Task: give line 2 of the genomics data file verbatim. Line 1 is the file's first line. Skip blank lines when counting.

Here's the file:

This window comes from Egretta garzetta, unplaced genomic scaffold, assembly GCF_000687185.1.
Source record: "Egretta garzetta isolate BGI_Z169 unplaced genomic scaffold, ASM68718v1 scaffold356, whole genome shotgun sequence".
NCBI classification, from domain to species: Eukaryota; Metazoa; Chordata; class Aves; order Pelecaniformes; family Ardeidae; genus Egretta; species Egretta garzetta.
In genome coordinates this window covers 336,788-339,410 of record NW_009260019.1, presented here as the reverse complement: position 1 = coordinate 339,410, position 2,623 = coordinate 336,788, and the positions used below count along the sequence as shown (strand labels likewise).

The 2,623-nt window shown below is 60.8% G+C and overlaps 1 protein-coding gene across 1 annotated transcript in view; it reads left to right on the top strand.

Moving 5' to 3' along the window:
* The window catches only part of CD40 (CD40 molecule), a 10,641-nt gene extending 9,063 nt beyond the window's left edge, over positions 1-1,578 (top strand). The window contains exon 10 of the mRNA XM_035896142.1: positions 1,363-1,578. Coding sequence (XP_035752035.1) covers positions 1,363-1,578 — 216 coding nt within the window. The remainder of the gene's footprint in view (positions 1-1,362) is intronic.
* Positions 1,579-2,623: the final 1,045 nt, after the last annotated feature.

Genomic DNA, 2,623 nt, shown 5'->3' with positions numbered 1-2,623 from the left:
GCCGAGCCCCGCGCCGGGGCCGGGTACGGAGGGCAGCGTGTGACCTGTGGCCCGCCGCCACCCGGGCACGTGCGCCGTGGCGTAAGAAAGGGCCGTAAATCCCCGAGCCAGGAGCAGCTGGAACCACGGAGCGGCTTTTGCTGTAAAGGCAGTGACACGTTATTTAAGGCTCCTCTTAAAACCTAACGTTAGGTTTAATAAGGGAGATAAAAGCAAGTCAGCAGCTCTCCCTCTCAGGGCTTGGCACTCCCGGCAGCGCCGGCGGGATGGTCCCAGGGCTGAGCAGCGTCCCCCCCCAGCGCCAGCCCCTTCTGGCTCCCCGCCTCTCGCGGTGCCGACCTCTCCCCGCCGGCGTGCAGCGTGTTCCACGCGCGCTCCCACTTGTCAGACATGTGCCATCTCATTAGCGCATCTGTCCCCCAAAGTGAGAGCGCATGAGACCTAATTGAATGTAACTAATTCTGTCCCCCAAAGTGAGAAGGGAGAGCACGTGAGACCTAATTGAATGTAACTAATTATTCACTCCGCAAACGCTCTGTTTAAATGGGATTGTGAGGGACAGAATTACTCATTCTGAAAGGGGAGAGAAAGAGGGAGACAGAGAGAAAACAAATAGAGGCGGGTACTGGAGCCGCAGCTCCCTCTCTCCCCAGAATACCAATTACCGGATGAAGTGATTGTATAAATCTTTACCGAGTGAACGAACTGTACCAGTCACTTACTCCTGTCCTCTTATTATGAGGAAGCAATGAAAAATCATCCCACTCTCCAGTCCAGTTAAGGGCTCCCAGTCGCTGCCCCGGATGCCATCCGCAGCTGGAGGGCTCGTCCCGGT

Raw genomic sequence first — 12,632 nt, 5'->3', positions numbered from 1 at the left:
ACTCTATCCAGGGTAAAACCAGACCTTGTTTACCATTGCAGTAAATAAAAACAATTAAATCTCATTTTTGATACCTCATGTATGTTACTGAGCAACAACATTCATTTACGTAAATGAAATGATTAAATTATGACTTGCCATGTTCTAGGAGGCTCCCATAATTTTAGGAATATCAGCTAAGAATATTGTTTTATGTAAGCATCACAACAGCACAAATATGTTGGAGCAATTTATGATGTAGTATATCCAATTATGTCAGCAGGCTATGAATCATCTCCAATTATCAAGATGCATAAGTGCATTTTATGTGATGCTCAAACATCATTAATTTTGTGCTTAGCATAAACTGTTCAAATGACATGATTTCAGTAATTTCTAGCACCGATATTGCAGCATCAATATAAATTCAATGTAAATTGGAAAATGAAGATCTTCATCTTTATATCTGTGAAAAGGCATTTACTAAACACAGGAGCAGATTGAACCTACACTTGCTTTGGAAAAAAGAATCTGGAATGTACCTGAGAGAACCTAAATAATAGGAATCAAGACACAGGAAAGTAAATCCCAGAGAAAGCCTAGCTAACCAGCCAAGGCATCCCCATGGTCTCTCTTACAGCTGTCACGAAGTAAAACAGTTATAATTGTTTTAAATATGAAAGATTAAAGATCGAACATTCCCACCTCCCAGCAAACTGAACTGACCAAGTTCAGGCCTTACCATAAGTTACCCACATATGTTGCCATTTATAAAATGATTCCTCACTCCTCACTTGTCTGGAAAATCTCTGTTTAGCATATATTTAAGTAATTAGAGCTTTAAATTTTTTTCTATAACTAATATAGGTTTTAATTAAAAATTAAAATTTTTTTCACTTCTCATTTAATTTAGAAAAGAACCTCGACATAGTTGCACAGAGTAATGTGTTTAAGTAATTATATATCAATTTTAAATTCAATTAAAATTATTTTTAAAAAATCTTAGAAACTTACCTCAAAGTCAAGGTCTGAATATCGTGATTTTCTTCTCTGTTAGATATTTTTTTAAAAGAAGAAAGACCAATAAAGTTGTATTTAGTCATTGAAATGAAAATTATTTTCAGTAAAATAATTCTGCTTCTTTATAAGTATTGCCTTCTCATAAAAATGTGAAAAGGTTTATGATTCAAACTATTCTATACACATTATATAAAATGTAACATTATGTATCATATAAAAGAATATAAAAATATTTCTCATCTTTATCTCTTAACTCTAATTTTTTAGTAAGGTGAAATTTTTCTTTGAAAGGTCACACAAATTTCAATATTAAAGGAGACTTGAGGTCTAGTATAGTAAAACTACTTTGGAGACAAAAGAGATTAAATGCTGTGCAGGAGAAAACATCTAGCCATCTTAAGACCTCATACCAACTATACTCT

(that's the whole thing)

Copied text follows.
Source record: "Egretta garzetta isolate BGI_Z169 unplaced genomic scaffold, ASM68718v1 scaffold356, whole genome shotgun sequence".